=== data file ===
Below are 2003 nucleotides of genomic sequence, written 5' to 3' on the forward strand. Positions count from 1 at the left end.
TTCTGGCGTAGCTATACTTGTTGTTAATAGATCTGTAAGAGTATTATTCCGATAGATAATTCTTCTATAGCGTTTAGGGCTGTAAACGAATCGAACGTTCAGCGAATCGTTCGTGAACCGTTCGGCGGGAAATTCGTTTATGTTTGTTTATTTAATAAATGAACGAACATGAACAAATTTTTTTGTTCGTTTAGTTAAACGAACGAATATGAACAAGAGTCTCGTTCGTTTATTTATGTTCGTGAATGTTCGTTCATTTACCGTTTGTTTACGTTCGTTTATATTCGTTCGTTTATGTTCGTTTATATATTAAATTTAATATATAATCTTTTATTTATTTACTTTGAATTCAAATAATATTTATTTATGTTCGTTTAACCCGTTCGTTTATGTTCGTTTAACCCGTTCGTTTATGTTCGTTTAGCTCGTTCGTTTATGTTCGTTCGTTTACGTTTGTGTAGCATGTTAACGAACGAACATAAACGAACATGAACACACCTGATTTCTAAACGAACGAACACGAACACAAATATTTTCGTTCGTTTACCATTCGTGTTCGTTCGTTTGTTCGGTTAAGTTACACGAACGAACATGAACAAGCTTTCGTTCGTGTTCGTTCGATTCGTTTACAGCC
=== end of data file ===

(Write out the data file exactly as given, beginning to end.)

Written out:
Below are 2003 nucleotides of genomic sequence, written 5' to 3' on the forward strand. Positions count from 1 at the left end.
TTCTGGCGTAGCTATACTTGTTGTTAATAGATCTGTAAGAGTATTATTCCGATAGATAATTCTTCTATAGCGTTTAGGGCTGTAAACGAATCGAACGTTCAGCGAATCGTTCGTGAACCGTTCGGCGGGAAATTCGTTTATGTTTGTTTATTTAATAAATGAACGAACATGAACAAATTTTTTTGTTCGTTTAGTTAAACGAACGAATATGAACAAGAGTCTCGTTCGTTTATTTATGTTCGTGAATGTTCGTTCATTTACCGTTTGTTTACGTTCGTTTATATTCGTTCGTTTATGTTCGTTTATATATTAAATTTAATATATAATCTTTTATTTATTTACTTTGAATTCAAATAATATTTATTTATGTTCGTTTAACCCGTTCGTTTATGTTCGTTTAACCCGTTCGTTTATGTTCGTTTAGCTCGTTCGTTTATGTTCGTTCGTTTACGTTTGTGTAGCATGTTAACGAACGAACATAAACGAACATGAACACACCTGATTTCTAAACGAACGAACACGAACACAAATATTTTCGTTCGTTTACCATTCGTGTTCGTTCGTTTGTTCGGTTAAGTTACACGAACGAACATGAACAAGCTTTCGTTCGTGTTCGTTCGATTCGTTTACAGCC